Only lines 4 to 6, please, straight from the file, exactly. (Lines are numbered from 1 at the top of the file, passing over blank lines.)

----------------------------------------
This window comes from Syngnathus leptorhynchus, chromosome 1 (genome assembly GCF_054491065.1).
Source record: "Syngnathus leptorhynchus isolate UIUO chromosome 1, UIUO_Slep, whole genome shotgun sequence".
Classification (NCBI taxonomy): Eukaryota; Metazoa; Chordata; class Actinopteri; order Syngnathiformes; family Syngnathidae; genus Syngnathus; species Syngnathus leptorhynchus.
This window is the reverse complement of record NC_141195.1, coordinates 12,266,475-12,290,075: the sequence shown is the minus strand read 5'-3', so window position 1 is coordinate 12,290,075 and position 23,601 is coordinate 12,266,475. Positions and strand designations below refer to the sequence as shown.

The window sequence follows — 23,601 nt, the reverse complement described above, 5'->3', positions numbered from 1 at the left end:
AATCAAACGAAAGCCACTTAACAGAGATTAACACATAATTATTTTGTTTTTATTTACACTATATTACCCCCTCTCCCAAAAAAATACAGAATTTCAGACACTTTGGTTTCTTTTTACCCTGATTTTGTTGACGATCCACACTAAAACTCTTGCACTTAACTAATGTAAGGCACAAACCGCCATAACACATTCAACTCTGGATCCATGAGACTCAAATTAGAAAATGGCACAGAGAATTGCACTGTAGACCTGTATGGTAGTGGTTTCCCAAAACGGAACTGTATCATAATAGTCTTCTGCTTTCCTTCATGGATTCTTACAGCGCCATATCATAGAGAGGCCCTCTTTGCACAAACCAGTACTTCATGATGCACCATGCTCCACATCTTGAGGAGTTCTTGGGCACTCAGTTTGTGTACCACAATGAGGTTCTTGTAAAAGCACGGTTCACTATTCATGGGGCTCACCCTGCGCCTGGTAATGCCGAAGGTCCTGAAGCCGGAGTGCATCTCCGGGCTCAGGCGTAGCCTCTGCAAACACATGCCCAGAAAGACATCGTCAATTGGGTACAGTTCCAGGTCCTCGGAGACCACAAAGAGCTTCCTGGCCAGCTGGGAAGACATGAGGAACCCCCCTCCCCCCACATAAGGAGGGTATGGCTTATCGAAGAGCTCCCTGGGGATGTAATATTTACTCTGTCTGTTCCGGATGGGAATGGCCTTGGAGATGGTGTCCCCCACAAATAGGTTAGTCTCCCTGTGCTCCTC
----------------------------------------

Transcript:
This window is the reverse complement of record NC_141195.1, coordinates 12,266,475-12,290,075: the sequence shown is the minus strand read 5'-3', so window position 1 is coordinate 12,290,075 and position 23,601 is coordinate 12,266,475. Positions and strand designations below refer to the sequence as shown.

The window sequence follows — 23,601 nt, the reverse complement described above, 5'->3', positions numbered from 1 at the left end:
AATCAAACGAAAGCCACTTAACAGAGATTAACACATAATTATTTTGTTTTTATTTACACTATATTACCCCCTCTCCCAAAAAAATACAGAATTTCAGACACTTTGGTTTCTTTTTACCCTGATTTTGTTGACGATCCACACTAAAACTCTTGCACTTAACTAATGTAAGGCACAAACCGCCATAACACATTCAACTCTGGATCCATGAGACTCAAATTAGAAAATGGCACAGAGAATTGCACTGTAGACCTGTATGGTAGTGGTTTCCCAAAACGGAACTGTATCATAATAGTCTTCTGCTTTCCTTCATGGATTCTTACAGCGCCATATCATAGAGAGGCCCTCTTTGCACAAACCAGTACTTCATGATGCACCATGCTCCACATCTTGAGGAGTTCTTGGGCACTCAGTTTGTGTACCACAATGAGGTTCTTGTAAAAGCACGGTTCACTATTCATGGGGCTCACCCTGCGCCTGGTAATGCCGAAGGTCCTGAAGCCGGAGTGCATCTCCGGGCTCAGGCGTAGCCTCTGCAAACACATGCCCAGAAAGACATCGTCAATTGGGTACAGTTCCAGGTCCTCGGAGACCACAAAGAGCTTCCTGGCCAGCTGGGAAGACATGAGGAACCCCCCTCCCCCCACATAAGGAGGGTATGGCTTATCGAAGAGCTCCCTGGGGATGTAATATTTACTCTGTCTGTTCCGGATGGGAATGGCCTTGGAGATGGTGTCCCCCACAAATAGGTTAGTCTCCCTGTGCTCCTC